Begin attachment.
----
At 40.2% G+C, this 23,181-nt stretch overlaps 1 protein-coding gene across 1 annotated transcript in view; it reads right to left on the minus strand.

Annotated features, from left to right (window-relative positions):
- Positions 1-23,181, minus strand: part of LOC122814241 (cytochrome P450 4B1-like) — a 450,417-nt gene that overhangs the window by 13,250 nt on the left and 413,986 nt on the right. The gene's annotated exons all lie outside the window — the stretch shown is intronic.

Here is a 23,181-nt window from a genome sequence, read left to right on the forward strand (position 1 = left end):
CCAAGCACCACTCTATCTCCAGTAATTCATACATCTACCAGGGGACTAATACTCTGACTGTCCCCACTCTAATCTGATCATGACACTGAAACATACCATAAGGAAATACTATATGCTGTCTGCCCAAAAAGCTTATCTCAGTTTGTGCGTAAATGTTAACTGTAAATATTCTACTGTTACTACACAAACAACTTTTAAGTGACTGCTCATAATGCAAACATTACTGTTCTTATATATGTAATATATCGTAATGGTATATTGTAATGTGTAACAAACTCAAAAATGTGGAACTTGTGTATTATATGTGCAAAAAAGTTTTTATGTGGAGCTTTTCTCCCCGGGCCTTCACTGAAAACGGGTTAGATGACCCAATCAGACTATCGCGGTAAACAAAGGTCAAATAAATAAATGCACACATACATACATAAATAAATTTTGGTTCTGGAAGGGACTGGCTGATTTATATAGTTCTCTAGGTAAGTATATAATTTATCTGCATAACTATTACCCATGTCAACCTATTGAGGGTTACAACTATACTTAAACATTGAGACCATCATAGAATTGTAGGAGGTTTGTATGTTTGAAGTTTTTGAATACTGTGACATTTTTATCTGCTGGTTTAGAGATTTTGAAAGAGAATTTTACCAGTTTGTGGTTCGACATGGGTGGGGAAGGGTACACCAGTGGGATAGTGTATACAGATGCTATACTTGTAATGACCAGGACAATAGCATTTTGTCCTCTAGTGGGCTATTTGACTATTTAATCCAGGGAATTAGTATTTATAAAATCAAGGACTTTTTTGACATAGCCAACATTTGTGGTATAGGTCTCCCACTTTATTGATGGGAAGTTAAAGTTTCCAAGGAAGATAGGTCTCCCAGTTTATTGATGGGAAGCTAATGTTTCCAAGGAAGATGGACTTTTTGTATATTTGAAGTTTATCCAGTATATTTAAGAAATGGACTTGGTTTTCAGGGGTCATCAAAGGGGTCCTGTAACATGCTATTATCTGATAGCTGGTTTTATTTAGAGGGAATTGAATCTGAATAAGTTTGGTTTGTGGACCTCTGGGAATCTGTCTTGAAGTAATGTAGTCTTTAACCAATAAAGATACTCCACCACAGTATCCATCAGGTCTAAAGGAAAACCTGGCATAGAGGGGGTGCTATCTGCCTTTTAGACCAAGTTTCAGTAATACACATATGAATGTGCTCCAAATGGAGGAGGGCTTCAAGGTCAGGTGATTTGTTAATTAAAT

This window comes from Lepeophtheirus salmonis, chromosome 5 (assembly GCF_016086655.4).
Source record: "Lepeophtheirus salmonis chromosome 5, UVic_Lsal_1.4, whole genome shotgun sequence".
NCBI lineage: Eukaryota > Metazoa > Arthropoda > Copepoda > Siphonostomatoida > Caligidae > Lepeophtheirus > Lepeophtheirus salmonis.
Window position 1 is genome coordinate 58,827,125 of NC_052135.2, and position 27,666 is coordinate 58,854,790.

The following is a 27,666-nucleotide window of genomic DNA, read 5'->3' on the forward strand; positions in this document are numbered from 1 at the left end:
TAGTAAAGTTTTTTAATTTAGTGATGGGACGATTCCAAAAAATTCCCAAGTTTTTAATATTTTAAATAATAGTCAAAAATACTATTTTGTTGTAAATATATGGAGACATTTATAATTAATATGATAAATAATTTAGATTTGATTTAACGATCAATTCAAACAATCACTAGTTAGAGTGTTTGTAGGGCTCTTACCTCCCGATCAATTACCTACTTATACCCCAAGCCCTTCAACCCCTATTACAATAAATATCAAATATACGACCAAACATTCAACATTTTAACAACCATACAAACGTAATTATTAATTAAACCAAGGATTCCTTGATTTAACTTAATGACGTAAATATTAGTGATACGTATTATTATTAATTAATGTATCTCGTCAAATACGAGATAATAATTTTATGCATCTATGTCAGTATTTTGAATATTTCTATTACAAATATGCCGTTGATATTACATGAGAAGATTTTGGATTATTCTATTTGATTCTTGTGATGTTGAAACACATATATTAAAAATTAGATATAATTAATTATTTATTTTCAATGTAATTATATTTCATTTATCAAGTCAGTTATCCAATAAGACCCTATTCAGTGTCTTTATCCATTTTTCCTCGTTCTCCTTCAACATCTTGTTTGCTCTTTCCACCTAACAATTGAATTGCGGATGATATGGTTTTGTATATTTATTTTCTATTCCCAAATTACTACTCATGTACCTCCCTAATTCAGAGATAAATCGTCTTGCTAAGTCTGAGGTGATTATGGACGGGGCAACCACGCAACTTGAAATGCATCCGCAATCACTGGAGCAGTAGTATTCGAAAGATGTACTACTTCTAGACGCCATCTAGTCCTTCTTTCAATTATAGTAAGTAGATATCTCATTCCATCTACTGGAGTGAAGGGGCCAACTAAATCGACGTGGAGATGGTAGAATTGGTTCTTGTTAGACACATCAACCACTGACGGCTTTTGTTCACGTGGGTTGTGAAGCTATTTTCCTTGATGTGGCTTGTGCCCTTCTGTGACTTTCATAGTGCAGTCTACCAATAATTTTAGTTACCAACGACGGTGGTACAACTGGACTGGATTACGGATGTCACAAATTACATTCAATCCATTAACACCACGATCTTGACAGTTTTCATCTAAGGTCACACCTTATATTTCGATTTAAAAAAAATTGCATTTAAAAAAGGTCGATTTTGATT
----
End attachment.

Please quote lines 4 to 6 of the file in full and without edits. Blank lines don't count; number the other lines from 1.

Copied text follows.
Here is a 23,181-nt window from a genome sequence, read left to right on the forward strand (position 1 = left end):
CCAAGCACCACTCTATCTCCAGTAATTCATACATCTACCAGGGGACTAATACTCTGACTGTCCCCACTCTAATCTGATCATGACACTGAAACATACCATAAGGAAATACTATATGCTGTCTGCCCAAAAAGCTTATCTCAGTTTGTGCGTAAATGTTAACTGTAAATATTCTACTGTTACTACACAAACAACTTTTAAGTGACTGCTCATAATGCAAACATTACTGTTCTTATATATGTAATATATCGTAATGGTATATTGTAATGTGTAACAAACTCAAAAATGTGGAACTTGTGTATTATATGTGCAAAAAAGTTTTTATGTGGAGCTTTTCTCCCCGGGCCTTCACTGAAAACGGGTTAGATGACCCAATCAGACTATCGCGGTAAACAAAGGTCAAATAAATAAATGCACACATACATACATAAATAAATTTTGGTTCTGGAAGGGACTGGCTGATTTATATAGTTCTCTAGGTAAGTATATAATTTATCTGCATAACTATTACCCATGTCAACCTATTGAGGGTTACAACTATACTTAAACATTGAGACCATCATAGAATTGTAGGAGGTTTGTATGTTTGAAGTTTTTGAATACTGTGACATTTTTATCTGCTGGTTTAGAGATTTTGAAAGAGAATTTTACCAGTTTGTGGTTCGACATGGGTGGGGAAGGGTACACCAGTGGGATAGTGTATACAGATGCTATACTTGTAATGACCAGGACAATAGCATTTTGTCCTCTAGTGGGCTATTTGACTATTTAATCCAGGGAATTAGTATTTATAAAATCAAGGACTTTTTTGACATAGCCAACATTTGTGGTATAGGTCTCCCACTTTATTGATGGGAAGTTAAAGTTTCCAAGGAAGATAGGTCTCCCAGTTTATTGATGGGAAGCTAATGTTTCCAAGGAAGATGGACTTTTTGTATATTTGAAGTTTATCCAGTATATTTAAGAAATGGACTTGGTTTTCAGGGGTCATCAAAGGGGTCCTGTAACATGCTATTATCTGATAGCTGGTTTTATTTAGAGGGAATTGAATCTGAATAAGTTTGGTTTGTGGACCTCTGGGAATCTGTCTTGAAGTAATGTAGTCTTTAACCAATAAAGATACTCCACCACAGTATCCATCAGGTCTAAAGGAAAACCTGGCATAGAGGGGGTGCTATCTGCCTTTTAGACCAAGTTTCAGTAATACACATATGAATGTGCTCCAAATGGAGGAGGGCTTCAAGGTCAGGTGATTTGTTAATTAAAT

This window comes from Lepeophtheirus salmonis, chromosome 5 (assembly GCF_016086655.4).